Over 165 pedestrians died and almost 4,000 were injured in Pennsylvania alone in 2014, reports the Pennsylvania Department of Transportation. Given these numbers, we know that pedestrian traffic accidents are a real and serious risk.
Joggers and runners are perhaps at an even higher risk than the average pedestrian because their fast speeds may make them harder to see. For help recovering injury compensation, call a jogger and runner pedestrian lawyer in Pittsburgh at Berger and Green: 412-661-1400.
What causes jogger and runner pedestrian accidents?
A jogger or runner pedestrian accident can be the result of many different things, such as:
Many running and jogging accidents are the result of negligent drivers. Many different things can be negligence, but the most common we have seen include:
- Distracted driving (e.g., texting, talking on the phone, eating, talking to passengers, daydreaming, changing the radio station, etc.)
- Fatigued driving
- Intoxicated driving
- Reckless driving (e.g., speeding, swerving in and out of traffic, tailgating, etc.)
The NHTSA says that more pedestrian accidents happen at night than during the day. Without reflective clothing, joggers and runners may be nearly invisible to a driver until it is too late to avoid a collision. In addition to low levels of light, rainy or snowy weather conditions can also contribute to poor pedestrian visibility.
Who is liable for jogger and runner pedestrian accidents?
Like every accident case, liability depends on the facts of the case. In some cases, the driver will be completely at fault; in others, the runner could be partially liable.
For example, if a driver was texting, ran a red light, and hit a jogger, he or she would likely be 100 percent liable for the accident. However, if a driver was texting and hit a jogger crossing the street, the two parties may share liability if the jogger did not have the right of way.
It is imperative that you determine and establish liability because any fault you have in the accident will diminish your settlement amount.
If the insurer or court found the driver 55 percent liable and you 45 percent liable for the accident mentioned above, you would only be able to recover 55 percent of your settlement.
Determining liability is difficult, especially for the average person. It requires experience and knowledge of the laws surrounding negligence in Pennsylvania. Fortunately, our attorneys have over 40 years of experience in this field and often work with accident reconstructionists to determine how an accident occurred and who caused it.
What evidence should you collect after a pedestrian accident?
In order to prove fault and liability after a pedestrian accident, there are certain types of evidence you should collect.
First, seek medical attention. Go to the doctor even if you do not think you suffered injuries. You may feel fine and then suffer from complications days or weeks later.
Not only will visiting a doctor ensure your safety, but your medical records will serve as proof of your injury and will be invaluable during any future lawsuits or insurance settlement negotiations.
It is likely that you and the driver exchanged information at the scene. Make sure that you keep this information handy; consider creating a folder with all pertinent information. This can include any pictures you took at the scene, the police report, contact information of any eyewitnesses, etc.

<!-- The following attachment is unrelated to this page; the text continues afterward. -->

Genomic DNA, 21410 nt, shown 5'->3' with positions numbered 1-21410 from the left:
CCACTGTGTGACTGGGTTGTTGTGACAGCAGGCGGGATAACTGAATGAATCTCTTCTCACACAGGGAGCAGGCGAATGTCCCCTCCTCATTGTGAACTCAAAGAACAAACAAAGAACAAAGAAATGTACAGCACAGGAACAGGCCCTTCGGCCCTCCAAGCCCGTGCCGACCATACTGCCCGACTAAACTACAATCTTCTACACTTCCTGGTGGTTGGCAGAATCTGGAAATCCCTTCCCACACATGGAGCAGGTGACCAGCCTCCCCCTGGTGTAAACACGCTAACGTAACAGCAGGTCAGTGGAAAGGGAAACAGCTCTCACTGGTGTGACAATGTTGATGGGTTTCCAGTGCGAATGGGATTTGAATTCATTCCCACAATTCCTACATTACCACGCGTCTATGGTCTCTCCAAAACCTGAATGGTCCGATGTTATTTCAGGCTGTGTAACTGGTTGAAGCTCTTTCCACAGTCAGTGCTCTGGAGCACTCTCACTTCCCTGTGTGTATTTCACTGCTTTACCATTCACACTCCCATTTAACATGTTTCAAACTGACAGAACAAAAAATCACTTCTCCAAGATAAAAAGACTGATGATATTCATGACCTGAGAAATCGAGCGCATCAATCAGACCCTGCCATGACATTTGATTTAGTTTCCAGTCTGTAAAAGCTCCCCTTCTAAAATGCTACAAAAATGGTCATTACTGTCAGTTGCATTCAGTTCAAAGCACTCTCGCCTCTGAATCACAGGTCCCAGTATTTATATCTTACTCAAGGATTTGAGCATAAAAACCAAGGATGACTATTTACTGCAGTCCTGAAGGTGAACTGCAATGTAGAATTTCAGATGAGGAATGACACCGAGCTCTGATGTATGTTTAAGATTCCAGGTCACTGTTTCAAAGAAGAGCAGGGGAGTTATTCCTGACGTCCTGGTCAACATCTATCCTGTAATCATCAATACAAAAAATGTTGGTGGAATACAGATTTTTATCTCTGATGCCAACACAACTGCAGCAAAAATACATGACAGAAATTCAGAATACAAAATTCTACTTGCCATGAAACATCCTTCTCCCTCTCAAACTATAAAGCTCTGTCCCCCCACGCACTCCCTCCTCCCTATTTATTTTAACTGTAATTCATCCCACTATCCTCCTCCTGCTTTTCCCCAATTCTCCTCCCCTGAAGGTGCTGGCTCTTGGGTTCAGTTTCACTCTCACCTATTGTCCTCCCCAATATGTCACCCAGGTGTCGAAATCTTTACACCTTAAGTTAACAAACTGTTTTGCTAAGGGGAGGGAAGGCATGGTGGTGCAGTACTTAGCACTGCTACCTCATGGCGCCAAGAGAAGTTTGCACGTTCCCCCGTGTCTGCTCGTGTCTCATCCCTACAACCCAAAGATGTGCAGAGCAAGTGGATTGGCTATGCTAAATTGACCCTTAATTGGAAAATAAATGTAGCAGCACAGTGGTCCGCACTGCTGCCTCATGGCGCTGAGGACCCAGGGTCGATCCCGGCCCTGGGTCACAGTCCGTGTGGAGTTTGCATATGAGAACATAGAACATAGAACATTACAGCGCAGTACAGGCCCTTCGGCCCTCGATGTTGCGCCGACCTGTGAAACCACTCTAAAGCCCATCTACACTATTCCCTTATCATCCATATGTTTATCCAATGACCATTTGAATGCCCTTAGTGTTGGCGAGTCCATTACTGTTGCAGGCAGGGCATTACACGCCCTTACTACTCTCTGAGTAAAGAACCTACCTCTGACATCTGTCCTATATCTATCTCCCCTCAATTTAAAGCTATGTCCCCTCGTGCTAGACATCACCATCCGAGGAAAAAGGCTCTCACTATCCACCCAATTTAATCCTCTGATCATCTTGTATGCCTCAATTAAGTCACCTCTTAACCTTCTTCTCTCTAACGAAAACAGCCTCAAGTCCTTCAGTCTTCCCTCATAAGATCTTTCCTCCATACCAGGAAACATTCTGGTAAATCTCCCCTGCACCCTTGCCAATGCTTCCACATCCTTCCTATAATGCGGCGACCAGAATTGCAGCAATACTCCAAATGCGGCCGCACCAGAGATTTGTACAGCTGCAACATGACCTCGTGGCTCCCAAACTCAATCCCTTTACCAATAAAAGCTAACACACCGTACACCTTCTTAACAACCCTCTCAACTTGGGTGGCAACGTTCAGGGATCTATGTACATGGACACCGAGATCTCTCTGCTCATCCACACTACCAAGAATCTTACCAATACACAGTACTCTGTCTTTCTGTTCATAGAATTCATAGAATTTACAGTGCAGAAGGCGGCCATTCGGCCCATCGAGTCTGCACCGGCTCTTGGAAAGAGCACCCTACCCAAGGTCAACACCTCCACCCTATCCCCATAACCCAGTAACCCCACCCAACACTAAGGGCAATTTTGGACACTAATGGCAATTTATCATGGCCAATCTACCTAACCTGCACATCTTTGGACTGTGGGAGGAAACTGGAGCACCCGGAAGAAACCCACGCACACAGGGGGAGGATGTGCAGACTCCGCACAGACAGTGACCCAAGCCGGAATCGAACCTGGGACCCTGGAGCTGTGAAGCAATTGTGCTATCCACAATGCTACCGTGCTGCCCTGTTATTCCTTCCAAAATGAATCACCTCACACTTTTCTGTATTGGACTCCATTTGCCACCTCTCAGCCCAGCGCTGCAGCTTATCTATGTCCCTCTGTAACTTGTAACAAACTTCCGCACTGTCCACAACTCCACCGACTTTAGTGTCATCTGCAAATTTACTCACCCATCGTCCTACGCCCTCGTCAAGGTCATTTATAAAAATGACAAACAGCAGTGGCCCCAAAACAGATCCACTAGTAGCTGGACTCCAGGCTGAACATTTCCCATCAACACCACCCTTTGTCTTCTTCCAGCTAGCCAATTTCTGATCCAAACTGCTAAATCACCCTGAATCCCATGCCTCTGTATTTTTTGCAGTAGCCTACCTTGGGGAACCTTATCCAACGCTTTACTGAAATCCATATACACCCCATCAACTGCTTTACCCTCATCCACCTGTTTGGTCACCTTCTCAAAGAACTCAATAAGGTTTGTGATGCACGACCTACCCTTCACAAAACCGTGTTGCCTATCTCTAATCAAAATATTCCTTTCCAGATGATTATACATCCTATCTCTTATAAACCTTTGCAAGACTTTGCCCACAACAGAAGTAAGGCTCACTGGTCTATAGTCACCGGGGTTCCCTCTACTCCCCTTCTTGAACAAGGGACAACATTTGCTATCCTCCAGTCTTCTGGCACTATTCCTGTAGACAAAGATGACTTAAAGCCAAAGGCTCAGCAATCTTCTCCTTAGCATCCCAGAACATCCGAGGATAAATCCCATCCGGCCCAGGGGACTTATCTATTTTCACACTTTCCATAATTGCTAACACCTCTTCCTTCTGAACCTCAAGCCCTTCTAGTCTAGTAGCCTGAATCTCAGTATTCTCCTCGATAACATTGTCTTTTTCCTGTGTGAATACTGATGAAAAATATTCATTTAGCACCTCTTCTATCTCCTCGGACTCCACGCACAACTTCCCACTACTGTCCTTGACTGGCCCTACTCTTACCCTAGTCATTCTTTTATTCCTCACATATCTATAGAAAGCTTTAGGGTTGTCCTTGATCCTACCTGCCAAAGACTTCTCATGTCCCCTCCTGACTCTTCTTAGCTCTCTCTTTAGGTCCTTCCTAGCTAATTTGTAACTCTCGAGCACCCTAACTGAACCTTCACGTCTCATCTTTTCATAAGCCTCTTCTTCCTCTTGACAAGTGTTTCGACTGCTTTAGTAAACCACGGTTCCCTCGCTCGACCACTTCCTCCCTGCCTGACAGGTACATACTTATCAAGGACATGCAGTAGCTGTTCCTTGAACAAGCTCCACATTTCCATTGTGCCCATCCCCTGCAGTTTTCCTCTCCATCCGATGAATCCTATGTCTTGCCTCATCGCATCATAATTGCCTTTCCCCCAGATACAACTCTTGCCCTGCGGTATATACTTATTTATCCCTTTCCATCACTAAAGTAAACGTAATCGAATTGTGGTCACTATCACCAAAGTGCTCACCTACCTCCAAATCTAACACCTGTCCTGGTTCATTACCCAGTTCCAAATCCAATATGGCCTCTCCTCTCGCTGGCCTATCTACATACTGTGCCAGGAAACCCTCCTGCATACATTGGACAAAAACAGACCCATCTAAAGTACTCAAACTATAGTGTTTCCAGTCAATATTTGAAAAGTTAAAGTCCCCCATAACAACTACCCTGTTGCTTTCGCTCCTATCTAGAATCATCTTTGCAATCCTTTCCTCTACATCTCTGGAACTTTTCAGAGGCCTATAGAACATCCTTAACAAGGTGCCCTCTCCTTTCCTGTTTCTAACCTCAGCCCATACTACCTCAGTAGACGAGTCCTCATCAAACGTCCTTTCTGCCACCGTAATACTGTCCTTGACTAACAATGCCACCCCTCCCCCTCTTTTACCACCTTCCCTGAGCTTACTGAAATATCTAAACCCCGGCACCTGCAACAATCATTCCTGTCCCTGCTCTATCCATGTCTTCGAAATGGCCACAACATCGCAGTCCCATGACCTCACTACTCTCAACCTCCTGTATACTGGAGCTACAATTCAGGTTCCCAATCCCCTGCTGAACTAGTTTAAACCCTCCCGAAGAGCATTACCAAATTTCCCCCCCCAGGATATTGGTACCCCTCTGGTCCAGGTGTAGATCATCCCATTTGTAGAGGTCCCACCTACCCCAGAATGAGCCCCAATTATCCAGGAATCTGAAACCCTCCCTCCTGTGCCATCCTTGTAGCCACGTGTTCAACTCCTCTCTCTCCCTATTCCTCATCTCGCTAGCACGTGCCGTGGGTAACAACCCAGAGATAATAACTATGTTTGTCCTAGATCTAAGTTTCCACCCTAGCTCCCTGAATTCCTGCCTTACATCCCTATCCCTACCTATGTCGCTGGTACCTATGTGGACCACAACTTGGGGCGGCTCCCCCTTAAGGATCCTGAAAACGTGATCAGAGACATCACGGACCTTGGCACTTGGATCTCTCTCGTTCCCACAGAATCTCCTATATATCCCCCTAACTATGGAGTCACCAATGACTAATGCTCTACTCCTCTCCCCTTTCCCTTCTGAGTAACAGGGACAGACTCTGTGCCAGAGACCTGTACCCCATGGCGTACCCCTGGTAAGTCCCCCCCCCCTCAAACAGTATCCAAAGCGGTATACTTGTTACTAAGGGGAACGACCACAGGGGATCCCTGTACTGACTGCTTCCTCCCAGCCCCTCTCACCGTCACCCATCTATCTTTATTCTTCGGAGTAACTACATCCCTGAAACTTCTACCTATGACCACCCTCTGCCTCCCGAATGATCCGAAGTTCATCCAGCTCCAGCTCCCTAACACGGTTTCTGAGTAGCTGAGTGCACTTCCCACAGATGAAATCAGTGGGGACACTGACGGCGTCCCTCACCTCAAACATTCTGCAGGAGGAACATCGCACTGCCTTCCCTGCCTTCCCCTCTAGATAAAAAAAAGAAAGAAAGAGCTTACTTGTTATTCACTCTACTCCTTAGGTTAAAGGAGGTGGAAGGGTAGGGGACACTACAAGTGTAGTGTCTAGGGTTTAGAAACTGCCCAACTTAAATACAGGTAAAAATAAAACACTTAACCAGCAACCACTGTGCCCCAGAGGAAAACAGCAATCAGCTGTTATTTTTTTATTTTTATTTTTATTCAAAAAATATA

You should also jot down your side of the story while the facts are still fresh in your mind. If you are unable to collect this information due to your injuries, ask a friend or family member to do so on your behalf. Place this in your folder as well.
Is there anything else I should know?
Never Agree to a Recorded Statement
While you should always report an accident to your insurance company (to file a personal injury protection claim) and to the other driver’s insurance company (to file a third party liability claim), you should never agree to give a recorded statement.
The insurance company is a business and it will try to get away with paying you as little for your accident as possible. Tactics the insurer may use to accomplish this include getting you to admit to fault on a recorded statement (even if the driver is 100 percent at fault).
Make sure that you run your case by a lawyer before giving a recorded statement. A Pittsburgh pedestrian accident attorney can either tell you what not to say on the call or manage communication with the insurer entirely.
Keep Up with Your Doctor’s Appointments
And keep going to the doctor. The worst thing you can do for your claim aside from giving a recorded statement is skipping your doctor’s appointments. The insurer may use your missed doctor’s appointments as evidence that you are faking or exaggerating your injuries.
Do Not Try to Represent Yourself
Many people think that they cannot afford a lawyer so they should just represent themselves. This is rarely a good idea.
You may unknowingly overstep a time limit or commit another mistake that will jeopardize your claim.
Contact the Pittsburgh Accident Attorneys of Berger and Green for Help
The pedestrian accident lawyers at Berger and Green in Pittsburgh are available to help you after a pedestrian traffic accident. We can help you file a claim with an insurance company or bring a lawsuit against the at-fault party. We will fight to recover the maximum possible settlement or award of damages for your injuries.
Contact us today to schedule a free consultation to discuss your case: 412-661-1400.